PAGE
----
NR: Well we’re at a pivotal time. American Songbook is not a unique title. Whether it’s Rod Stewart or several other artists both contemporary or in the past, I’m sure that many people have done a collection of American songs. The reason that I called it “My American Songbook Volume 1” is because these were tunes that for me, have some unique place. For me, as an individual and my experience as an American, they were from a diverse collection of composers, and the idea of American composers and American influences. And the idea of calling it volume 1 implied the fact that there’s only about another 4000 volumes that could come. Volume 1, I wanted to put that in because I wanted people to know that there’s so, so, so many more great, great American compositions than the tiny fraction that appeared on my record. Just a microscopic fraction. There’s only so much you can put on one disc right?

Smitty: (laughing)Yeah, it’s a great selection of songs on this CD. It took me back I must admit. A lot of reminiscing. And it was nice to do that with song, because all of the memories start to emerge, and there are the great tunes at that. So it was a beautiful experience to do that and to do it with such great music composition. For example, track 3, “Don’t You Worry ‘bout a Thing”, I mean who doesn’t know that song? Stevie Wonder, that’s a great tune. There are memories around every song you know, and I thought that was a beautiful thing.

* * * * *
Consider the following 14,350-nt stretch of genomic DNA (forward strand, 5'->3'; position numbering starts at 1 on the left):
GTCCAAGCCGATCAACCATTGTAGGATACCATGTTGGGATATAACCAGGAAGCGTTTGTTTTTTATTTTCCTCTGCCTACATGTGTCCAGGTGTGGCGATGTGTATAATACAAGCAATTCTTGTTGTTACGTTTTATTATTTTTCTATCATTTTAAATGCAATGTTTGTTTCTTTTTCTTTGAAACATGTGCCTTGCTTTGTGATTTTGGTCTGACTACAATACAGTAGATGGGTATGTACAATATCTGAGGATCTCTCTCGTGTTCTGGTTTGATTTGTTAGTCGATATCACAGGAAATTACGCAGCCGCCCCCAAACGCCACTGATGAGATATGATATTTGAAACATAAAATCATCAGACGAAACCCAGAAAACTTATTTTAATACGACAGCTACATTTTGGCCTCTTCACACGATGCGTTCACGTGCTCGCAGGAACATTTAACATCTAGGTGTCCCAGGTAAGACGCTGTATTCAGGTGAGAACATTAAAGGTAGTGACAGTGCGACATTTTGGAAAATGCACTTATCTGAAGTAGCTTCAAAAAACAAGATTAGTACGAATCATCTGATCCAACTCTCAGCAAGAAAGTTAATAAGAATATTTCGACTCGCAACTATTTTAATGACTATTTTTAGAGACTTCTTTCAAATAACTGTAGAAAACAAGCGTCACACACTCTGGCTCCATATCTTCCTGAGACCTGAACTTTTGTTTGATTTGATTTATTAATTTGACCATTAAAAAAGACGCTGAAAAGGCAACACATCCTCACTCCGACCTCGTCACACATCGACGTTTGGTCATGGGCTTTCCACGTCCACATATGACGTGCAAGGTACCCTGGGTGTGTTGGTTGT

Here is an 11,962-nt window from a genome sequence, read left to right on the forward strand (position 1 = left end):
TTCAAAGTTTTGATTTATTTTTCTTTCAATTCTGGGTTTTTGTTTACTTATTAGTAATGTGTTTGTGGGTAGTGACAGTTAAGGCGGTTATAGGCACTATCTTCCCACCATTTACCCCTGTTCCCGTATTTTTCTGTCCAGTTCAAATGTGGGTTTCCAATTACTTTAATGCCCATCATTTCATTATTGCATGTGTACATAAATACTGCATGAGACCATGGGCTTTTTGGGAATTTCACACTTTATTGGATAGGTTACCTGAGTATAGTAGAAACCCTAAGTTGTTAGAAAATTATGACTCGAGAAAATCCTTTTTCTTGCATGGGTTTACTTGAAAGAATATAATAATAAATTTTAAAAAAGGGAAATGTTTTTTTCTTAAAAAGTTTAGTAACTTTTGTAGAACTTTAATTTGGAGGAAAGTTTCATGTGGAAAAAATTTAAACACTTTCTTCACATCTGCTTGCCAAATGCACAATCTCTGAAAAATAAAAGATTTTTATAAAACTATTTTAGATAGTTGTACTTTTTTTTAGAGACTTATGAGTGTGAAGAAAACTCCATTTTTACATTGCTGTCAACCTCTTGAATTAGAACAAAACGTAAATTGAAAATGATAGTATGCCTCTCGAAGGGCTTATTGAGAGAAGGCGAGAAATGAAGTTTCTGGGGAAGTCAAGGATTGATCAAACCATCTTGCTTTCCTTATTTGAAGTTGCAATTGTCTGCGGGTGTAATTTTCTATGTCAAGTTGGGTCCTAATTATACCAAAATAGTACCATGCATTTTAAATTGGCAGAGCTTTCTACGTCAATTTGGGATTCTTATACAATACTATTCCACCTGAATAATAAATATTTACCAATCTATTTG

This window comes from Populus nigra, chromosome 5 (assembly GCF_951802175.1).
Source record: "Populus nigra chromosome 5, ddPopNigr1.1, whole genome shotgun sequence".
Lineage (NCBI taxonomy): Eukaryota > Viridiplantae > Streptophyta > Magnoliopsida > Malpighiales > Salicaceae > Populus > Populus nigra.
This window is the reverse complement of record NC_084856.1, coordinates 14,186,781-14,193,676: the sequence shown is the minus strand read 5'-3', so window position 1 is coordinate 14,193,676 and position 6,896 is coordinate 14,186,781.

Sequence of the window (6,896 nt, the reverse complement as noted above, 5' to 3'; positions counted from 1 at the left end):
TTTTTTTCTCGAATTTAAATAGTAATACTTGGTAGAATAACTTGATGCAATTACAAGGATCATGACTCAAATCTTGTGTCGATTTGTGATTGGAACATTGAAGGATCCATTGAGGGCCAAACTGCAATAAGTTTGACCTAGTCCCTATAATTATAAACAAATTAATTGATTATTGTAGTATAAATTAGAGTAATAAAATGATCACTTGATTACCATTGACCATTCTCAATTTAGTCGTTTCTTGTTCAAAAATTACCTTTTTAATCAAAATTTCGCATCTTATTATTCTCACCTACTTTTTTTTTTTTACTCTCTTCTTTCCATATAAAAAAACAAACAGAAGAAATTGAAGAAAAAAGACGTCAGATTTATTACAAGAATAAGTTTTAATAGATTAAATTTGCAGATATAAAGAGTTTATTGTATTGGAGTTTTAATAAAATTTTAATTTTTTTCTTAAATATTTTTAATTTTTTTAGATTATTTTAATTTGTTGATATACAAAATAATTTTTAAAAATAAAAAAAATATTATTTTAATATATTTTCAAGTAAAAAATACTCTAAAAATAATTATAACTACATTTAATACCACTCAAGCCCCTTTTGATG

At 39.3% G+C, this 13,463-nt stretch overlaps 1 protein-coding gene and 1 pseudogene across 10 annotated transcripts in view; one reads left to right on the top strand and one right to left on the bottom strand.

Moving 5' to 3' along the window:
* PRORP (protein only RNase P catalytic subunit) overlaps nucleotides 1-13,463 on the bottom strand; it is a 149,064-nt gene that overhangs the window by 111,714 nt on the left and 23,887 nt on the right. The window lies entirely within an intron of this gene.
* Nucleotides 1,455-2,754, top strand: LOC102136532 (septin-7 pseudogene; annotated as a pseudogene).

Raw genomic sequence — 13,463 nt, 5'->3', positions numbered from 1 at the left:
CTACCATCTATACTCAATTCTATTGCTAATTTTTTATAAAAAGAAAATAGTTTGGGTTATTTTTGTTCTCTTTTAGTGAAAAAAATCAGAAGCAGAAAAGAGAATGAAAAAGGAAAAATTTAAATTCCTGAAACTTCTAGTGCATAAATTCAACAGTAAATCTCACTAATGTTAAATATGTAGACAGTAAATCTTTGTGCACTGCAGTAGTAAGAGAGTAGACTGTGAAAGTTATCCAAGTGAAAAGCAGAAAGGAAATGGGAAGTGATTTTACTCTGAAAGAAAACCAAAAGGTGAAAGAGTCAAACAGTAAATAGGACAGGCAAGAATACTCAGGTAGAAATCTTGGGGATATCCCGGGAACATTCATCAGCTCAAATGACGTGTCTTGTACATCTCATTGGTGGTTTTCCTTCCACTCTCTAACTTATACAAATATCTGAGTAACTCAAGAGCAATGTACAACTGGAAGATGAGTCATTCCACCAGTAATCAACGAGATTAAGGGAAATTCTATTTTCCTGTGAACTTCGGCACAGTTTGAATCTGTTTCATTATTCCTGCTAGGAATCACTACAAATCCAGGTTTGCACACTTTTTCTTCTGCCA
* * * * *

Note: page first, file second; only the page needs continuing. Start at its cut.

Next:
NR: I think in this record there is a long text that accompanies the tunes. And I write to people within the CD about why I made these particular song choices, what they mean to me and maybe some experience that I had connected with them. “Don’t You Worry ‘bout a Thing”, I could have picked any number of Stevie Wonder tunes. He wrote a huge amount of Americana pieces that also were social commentary. “Living For the City” and “Superstition”, these were heavy tunes politically as they apply to the American theme, spiritually they’re heavy tunes. “Don’t You Worry ‘bout a Thing”, has quite a bit of social commentary if you read the words to the tune. Quite a little rye commentary about what people place importance on. It’s pretty interesting, what seems like a little happy tune, and it is, but you’ve just got to read it and he’s getting it in there. The meaning of the superficiality of what we’re attracted to. It’s a commentary on what we put a lot of our energy in.

Smitty: Yeah that’s so true. ” That’s the Way of the World” the Earth Wind and Fire tune. That was a heavy song.

NR: There again, the words are a little bit of a lament. They’re saying a golden young and childlike heart can be easily turned old and cold, the way of the world.

Smitty: Yes Indeed. You know what my favorite tune is; I mean I love them all. I love playing this over and over, because there is not a bad tune on this CD so you could just let it ride you know? I love the last track, track 12, “Don’t forget those forgotten”.

NR: The only original.

Smitty: Yeah Man I love that song, the title, everything about that song.

NR: It’s my own little bit of social commentary. It’s a tune that for me, in a very humble way is reminding all of us to try and make an effort to try and remember all of these meek things, all of the little things of God’s creation. I feel very strongly that the last will be first. Always see yourself in your brother; you’re not so very far from anybody on any different corner or any street corner. We think, some of us, by birth we have this house or this or that. It’s interesting how this works. I think we forget as we’re driving in our car, it’s only by grace that we’re driving in our car instead of being that person on the street.